Death of a chicken

Chickens 2We gave the girls some two-week old chicks a week before Christmas. We’ve talked about getting hens for months and finally decided it was time. Neither Cathy nor I are really into pets and, while the girls have expressed the occasional interest in getting a pet, they haven’t really pushed to get one. Chickens/hens are a bit of a compromise –a pet for the kids, while also providing eggs and fertiliser.

Chickens 4For the first few days Jasmine and Alexa always seemed to be playing and cuddling them. A few weeks later they aren’t quite as enamoured, but still enjoy having them. Unfortunately one (Rosemary) died from a common disease, Coccidiosis on Boxing. When Alexa went in to say good night she noticed Rosemary didn’t look well and there was blood in the box we kept them in. It was clear she was very sick and so the girls said a tearful goodbye to her. She died shortly after and Alexa saw her last moments, which was a bit traumatic. We buried her in the garden the next morning and planted some Rosemary on top of her grave. (We also got medicine for the others and they all seem fine.)

Chicken graveIt led to some interesting conversations. After we buried Rosemary, Jasmine observed, “We’re really sad she died, but we still eat chicken!” We talked about how some tragedies affect us much more than others and this is why all the Australian media focussed so much on a recent siege in a Sydney café, but will only make a brief mention of a much worse event in an African country. We also spoke about it in relation to donating to charity. In The Life You Can Save (a website and book), Peter Singer compares our reaction to seeing a child drowning (everybody would try to save them) to children dying from poverty. There is a personal and immediate response to seeing a child drowning but millions of children dying from poor nutrition is too overwhelming and too removed from our own lives to have the same impact. This conversation led to them helping us work out what organisations we would donate to this year.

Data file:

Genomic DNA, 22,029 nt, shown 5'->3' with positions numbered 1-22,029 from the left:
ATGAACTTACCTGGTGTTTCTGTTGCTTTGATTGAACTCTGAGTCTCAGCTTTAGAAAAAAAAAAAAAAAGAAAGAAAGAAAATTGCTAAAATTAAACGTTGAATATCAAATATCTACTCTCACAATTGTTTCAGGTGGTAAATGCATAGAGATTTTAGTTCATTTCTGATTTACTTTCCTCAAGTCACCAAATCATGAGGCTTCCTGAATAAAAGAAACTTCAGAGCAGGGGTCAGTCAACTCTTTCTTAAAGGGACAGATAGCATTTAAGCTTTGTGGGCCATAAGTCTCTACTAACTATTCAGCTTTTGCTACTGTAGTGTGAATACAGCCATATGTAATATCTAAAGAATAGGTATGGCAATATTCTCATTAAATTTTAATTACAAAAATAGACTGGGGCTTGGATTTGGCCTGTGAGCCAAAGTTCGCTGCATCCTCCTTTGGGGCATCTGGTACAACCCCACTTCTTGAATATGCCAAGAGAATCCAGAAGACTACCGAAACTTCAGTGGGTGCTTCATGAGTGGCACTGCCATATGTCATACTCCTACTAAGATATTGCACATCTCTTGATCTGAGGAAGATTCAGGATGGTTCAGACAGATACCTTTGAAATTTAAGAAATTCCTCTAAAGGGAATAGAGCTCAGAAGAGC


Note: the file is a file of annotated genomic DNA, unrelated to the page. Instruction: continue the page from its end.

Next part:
As well as the normal things they’ll learn from having to help look after animals, the girls have been learning some practical skills by helping to convert a cubby house into a chicken coop.

Chickens 3Alexa also learnt something when she generously gave a Jasmine a Christmas present of doing all the “poopa-scooping” for a week – a present she later regretted!

If you liked this post you might want to follow my blog (top right-hand corner of the blog), and you might like to look at:

  1. The life you can save by donating
  2. Parenting for a better world
  3. Focusing more on families
  4. Being more environmentally friendly in 2015

About Graeme Stuart

Lecturer (Family Action Centre, Newcastle Uni), blogger (Sustaining Community), Alternatives to Violence Project facilitator, environmentalist, father. Passionate about families, community development, peace, sustainability.
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